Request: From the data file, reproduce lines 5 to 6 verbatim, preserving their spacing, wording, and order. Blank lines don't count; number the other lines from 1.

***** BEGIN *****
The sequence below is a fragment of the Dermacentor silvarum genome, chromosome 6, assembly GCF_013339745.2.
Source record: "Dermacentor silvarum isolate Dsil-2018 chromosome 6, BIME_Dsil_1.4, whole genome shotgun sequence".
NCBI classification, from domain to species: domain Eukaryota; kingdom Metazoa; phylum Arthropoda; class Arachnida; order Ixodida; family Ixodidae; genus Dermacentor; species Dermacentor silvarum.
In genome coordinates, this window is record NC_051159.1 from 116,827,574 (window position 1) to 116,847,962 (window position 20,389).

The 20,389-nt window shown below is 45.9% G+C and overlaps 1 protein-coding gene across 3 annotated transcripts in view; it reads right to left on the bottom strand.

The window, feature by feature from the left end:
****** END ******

The 20,389-nt window shown below is 45.9% G+C and overlaps 1 protein-coding gene across 3 annotated transcripts in view; it reads right to left on the bottom strand.

The window, feature by feature from the left end: